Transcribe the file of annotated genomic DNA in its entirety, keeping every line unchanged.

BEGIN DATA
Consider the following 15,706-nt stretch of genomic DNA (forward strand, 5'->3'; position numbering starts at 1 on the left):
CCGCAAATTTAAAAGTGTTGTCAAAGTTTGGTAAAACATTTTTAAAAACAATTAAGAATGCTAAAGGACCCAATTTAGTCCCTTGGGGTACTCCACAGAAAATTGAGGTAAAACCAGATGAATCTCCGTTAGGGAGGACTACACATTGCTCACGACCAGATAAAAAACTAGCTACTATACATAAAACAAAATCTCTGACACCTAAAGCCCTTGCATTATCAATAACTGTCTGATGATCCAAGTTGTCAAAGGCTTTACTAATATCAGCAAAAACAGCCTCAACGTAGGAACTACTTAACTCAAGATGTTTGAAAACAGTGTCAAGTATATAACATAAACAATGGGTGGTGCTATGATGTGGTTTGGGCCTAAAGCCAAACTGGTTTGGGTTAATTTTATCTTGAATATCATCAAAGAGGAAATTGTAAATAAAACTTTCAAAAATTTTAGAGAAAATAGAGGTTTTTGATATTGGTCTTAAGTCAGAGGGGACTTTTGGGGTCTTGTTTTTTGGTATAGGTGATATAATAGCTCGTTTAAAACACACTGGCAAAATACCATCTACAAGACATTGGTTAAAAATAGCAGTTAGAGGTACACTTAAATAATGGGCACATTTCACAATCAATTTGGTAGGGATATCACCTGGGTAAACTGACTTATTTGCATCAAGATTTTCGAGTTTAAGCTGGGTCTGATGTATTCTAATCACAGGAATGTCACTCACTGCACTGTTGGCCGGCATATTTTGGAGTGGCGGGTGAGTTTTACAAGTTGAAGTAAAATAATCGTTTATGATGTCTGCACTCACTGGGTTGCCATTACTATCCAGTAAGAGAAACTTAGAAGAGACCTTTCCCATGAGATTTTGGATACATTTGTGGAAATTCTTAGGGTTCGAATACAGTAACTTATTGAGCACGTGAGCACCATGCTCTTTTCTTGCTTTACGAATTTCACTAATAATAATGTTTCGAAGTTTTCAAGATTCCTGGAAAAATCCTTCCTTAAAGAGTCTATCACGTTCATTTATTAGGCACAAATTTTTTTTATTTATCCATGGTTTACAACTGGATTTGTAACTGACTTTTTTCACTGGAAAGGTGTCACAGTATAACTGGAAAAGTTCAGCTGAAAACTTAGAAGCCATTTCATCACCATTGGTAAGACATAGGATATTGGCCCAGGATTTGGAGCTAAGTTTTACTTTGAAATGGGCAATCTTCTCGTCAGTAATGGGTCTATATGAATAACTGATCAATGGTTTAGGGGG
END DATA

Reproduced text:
Consider the following 15,706-nt stretch of genomic DNA (forward strand, 5'->3'; position numbering starts at 1 on the left):
CCGCAAATTTAAAAGTGTTGTCAAAGTTTGGTAAAACATTTTTAAAAACAATTAAGAATGCTAAAGGACCCAATTTAGTCCCTTGGGGTACTCCACAGAAAATTGAGGTAAAACCAGATGAATCTCCGTTAGGGAGGACTACACATTGCTCACGACCAGATAAAAAACTAGCTACTATACATAAAACAAAATCTCTGACACCTAAAGCCCTTGCATTATCAATAACTGTCTGATGATCCAAGTTGTCAAAGGCTTTACTAATATCAGCAAAAACAGCCTCAACGTAGGAACTACTTAACTCAAGATGTTTGAAAACAGTGTCAAGTATATAACATAAACAATGGGTGGTGCTATGATGTGGTTTGGGCCTAAAGCCAAACTGGTTTGGGTTAATTTTATCTTGAATATCATCAAAGAGGAAATTGTAAATAAAACTTTCAAAAATTTTAGAGAAAATAGAGGTTTTTGATATTGGTCTTAAGTCAGAGGGGACTTTTGGGGTCTTGTTTTTTGGTATAGGTGATATAATAGCTCGTTTAAAACACACTGGCAAAATACCATCTACAAGACATTGGTTAAAAATAGCAGTTAGAGGTACACTTAAATAATGGGCACATTTCACAATCAATTTGGTAGGGATATCACCTGGGTAAACTGACTTATTTGCATCAAGATTTTCGAGTTTAAGCTGGGTCTGATGTATTCTAATCACAGGAATGTCACTCACTGCACTGTTGGCCGGCATATTTTGGAGTGGCGGGTGAGTTTTACAAGTTGAAGTAAAATAATCGTTTATGATGTCTGCACTCACTGGGTTGCCATTACTATCCAGTAAGAGAAACTTAGAAGAGACCTTTCCCATGAGATTTTGGATACATTTGTGGAAATTCTTAGGGTTCGAATACAGTAACTTATTGAGCACGTGAGCACCATGCTCTTTTCTTGCTTTACGAATTTCACTAATAATAATGTTTCGAAGTTTTCAAGATTCCTGGAAAAATCCTTCCTTAAAGAGTCTATCACGTTCATTTATTAGGCACAAATTTTTTTTATTTATCCATGGTTTACAACTGGATTTGTAACTGACTTTTTTCACTGGAAAGGTGTCACAGTATAACTGGAAAAGTTCAGCTGAAAACTTAGAAGCCATTTCATCACCATTGGTAAGACATAGGATATTGGCCCAGGATTTGGAGCTAAGTTTTACTTTGAAATGGGCAATCTTCTCGTCAGTAATGGGTCTATATGAATAACTGATCAATGGTTTAGGGGG